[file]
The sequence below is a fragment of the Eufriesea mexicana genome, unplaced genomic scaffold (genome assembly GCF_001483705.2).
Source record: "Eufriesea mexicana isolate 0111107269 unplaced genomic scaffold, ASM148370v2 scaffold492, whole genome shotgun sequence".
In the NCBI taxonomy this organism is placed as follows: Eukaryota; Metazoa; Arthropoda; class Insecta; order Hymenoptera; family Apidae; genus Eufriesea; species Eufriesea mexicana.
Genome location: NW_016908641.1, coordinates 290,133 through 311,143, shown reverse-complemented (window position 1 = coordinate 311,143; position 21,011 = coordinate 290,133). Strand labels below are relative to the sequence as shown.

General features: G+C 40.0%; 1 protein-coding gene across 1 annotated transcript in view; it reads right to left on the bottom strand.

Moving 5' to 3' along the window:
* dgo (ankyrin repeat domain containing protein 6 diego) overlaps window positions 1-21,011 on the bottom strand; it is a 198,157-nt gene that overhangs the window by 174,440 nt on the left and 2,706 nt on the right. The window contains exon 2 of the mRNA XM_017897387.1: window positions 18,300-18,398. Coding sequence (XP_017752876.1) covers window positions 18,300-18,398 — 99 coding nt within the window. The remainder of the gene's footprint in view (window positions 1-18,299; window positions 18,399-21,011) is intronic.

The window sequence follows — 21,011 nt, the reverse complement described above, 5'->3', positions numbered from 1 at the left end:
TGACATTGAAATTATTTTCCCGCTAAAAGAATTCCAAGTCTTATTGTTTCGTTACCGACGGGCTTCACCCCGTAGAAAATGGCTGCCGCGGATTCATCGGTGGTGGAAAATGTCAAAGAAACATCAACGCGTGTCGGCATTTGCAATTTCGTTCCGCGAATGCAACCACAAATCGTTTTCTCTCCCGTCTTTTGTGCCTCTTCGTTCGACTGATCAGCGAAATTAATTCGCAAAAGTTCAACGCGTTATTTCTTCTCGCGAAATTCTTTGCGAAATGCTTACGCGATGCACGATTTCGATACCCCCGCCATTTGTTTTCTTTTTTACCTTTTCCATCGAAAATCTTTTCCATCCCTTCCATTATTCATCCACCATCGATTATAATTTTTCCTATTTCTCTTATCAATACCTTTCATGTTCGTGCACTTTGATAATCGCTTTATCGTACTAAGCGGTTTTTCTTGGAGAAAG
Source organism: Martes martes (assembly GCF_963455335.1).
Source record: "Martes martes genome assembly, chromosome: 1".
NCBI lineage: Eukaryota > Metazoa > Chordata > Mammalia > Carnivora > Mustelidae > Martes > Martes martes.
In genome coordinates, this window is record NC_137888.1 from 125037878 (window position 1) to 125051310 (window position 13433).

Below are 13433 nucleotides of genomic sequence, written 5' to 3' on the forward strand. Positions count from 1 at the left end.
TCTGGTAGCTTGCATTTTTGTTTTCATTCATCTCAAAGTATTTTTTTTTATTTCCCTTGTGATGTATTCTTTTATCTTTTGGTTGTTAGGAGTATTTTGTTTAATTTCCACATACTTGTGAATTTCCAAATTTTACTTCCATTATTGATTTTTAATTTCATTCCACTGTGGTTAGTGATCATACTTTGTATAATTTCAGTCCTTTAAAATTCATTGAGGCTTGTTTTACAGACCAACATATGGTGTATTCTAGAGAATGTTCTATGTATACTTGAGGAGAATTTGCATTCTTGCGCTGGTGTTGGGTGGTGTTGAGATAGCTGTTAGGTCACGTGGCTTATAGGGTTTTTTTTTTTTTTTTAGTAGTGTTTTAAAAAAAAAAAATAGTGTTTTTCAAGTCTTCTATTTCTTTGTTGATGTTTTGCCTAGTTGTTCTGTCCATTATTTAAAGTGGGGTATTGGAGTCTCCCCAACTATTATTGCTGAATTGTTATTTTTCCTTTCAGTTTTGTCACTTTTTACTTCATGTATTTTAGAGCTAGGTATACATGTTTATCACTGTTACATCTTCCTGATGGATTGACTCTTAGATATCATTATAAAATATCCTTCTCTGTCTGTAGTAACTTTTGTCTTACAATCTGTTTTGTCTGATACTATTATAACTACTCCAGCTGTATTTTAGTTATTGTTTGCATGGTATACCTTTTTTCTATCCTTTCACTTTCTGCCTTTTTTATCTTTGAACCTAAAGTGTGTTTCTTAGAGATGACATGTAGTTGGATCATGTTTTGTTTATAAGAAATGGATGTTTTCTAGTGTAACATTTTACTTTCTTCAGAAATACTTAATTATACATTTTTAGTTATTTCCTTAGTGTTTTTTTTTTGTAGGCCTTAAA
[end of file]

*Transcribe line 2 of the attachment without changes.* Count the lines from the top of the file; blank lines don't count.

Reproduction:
Source record: "Eufriesea mexicana isolate 0111107269 unplaced genomic scaffold, ASM148370v2 scaffold492, whole genome shotgun sequence".